CCS looking to fill top jobs in district after resignations, retirements and vacancies

Columbus City Schools is looking to fill several administrative vacancies.

After selecting Angela Chapman to permanently become Columbus City Schools superintendent last month, the Board of Education and the superintendent have a new task: filling roles emptied by a number of departures, retirements and resignations in the district's administration.

Several district positions have recently been vacated, including the treasurer and internal auditor, who report directly to the Board of Education during meetings. In a statement, a CCS spokesperson said, like any business," there are staff in place who are able to step-in and continue processes during transitions."

"This is an exciting time for the district as we look to fill positions with leaders with the skills, values and drive to accomplish the board goals & guardrails set by the Board of Education," the statement reads.

District treasurer retiring, auditor office reporting to legal counsel

Treasurer Stan Bahorek’s contract expires on July 31, and he intends to enter retirement after a 45-year career in public finance, including 28 years as a school district treasurer, according to the CCS statement. Bahorek has been with the district since 2014, according to his LinkedIn profile.

Internal Auditor Carolyn Smith,  who is most well-known for investigating and helping to expose the district’s student-data scandal, tendered her resignation late last year and the board accepted her resignation in January. The internal auditor's office is reporting directly to the district's chief legal counsel James Barnes.

Under Ohio Law, the CCS Board of Education is charged with the hiring of three direct reports, including the superintendent, treasurer, and internal auditor. Last month, board member Michael Cole told the media that the Board was "working to that effect at this point in time."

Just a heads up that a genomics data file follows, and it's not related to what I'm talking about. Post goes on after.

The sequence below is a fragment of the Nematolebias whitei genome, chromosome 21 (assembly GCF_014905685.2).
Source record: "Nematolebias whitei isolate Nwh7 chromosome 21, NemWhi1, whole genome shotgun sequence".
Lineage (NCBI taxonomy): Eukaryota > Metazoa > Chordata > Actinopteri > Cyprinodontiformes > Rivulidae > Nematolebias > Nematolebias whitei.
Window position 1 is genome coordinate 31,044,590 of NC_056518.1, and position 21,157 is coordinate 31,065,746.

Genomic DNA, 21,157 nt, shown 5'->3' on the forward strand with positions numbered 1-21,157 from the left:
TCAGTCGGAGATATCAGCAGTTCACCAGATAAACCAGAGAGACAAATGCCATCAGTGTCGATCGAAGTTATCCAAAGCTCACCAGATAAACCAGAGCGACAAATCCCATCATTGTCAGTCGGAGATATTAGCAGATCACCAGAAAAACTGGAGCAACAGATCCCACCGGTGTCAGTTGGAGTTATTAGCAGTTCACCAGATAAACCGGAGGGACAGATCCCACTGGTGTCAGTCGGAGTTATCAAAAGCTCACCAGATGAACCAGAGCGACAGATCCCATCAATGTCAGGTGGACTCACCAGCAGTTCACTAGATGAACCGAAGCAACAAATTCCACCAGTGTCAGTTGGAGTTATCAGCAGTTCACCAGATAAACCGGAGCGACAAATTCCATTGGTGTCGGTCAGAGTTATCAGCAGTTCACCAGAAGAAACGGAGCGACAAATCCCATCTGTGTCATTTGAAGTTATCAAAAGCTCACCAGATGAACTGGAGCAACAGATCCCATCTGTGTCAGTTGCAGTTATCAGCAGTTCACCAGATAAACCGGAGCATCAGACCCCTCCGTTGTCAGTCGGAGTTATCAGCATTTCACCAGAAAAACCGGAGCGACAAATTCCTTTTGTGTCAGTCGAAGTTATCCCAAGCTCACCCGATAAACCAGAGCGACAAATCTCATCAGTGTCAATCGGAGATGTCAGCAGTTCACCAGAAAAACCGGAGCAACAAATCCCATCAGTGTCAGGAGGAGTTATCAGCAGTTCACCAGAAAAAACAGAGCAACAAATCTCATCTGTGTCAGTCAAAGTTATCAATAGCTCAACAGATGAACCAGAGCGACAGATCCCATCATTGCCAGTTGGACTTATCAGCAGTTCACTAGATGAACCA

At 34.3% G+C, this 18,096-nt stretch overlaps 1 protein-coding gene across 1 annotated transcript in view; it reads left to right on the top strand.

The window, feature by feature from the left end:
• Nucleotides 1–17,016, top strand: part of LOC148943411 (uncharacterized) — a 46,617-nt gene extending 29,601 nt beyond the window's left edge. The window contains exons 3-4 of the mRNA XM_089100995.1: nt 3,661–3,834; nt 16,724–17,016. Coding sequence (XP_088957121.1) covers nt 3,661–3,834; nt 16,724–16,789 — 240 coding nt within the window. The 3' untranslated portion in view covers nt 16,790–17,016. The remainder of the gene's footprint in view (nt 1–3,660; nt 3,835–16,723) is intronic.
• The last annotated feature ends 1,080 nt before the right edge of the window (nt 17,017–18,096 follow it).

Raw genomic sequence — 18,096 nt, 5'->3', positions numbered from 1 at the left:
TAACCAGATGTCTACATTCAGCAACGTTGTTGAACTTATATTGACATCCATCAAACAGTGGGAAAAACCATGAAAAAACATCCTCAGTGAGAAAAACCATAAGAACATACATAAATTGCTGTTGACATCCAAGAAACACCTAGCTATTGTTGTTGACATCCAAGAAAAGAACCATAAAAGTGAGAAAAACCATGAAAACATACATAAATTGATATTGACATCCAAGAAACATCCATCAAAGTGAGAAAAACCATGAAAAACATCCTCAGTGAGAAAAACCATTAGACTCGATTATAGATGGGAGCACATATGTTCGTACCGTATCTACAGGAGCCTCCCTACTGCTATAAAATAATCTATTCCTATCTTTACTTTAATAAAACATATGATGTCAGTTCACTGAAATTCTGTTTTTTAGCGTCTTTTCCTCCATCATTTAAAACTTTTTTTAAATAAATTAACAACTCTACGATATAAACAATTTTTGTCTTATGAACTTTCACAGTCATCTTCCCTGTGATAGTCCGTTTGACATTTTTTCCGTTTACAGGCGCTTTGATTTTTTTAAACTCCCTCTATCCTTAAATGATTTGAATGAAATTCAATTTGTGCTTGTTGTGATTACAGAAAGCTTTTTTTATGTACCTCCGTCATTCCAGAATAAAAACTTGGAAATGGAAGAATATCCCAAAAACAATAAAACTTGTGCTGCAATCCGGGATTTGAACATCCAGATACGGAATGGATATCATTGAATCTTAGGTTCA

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During a committee meeting last week, board member Carol Beckerle said now that the search for the next superintendent was over, the next step was selecting an interim internal auditor.

"We're hoping to use this opportunity to sort through this organizationally, how those functions should all be handled, allocated, to better support our organization," Beckerle said to members of the audit team during the meeting.

The CCS statement said the Board of Education "is committed to ensuring a smooth transition when candidates are identified, and it will work diligently to ensure the selected candidates are well-suited for their respective roles."

"In the short term, the board is confident in the staff responsible for temporarily carrying on these work functions until they make their selections," according to the CCS statement.

Vacancies in a number of other administrative roles

Other roles in the superintendent's cabinet, including the chief operating officer, deputy superintendent for academics and chief performance and strategy positions, are filled by district employees on an interim basis, according to the district website.

The office of information technology, typically managed by the chief information officer, currently is being overseen by Chief of Strategy and Performance Russell Brown, who is also operating on an interim basis according to the CCS website.

Scott Wortman, the former chief communications officer with the district departed CCS in April, is taking a job as senior communications director for nonprofit Battelle for Kids, a school-based group that focuses on kindergarten through 12th grade education, according to his LinkedIn page. Jacqueline Bryant is interim executive director for communications and media relations.

The CCS statement noted that the district is "actively recruiting" for open positions, including bus drivers, secretaries, custodial positions and administrator roles.

"In the coming weeks, the superintendent will be looking at processes to see what is needed, and making hiring decisions based on what is needed to move the district forward," the CCS statement reads.

Expert says superintendent departures can drive turnover

Catherine Robert, co-director of the Center for Educational Research, Policy and Practice at the University of Texas at Arlington, said generally speaking there can be a “large level of turnover” after a superintendent departs a district. And since interim superintendents rarely fill open administrative positions, openings can build up.

“When you go for six months without the roles being filled, that naturally increases the amount of available positions,” Robert said.

She added that a number of factors, including the age of employees, relative salary to other opportunities and working conditions can be driving factors in departures and retirements. She also said departures can feed into further departures.

“When you have people leave the team, that encourages others to look because of the power vacuum or feeling of uncertainty,” Robert said.


This article originally appeared on The Columbus Dispatch: With vacant administration jobs, Columbus schools is recruiting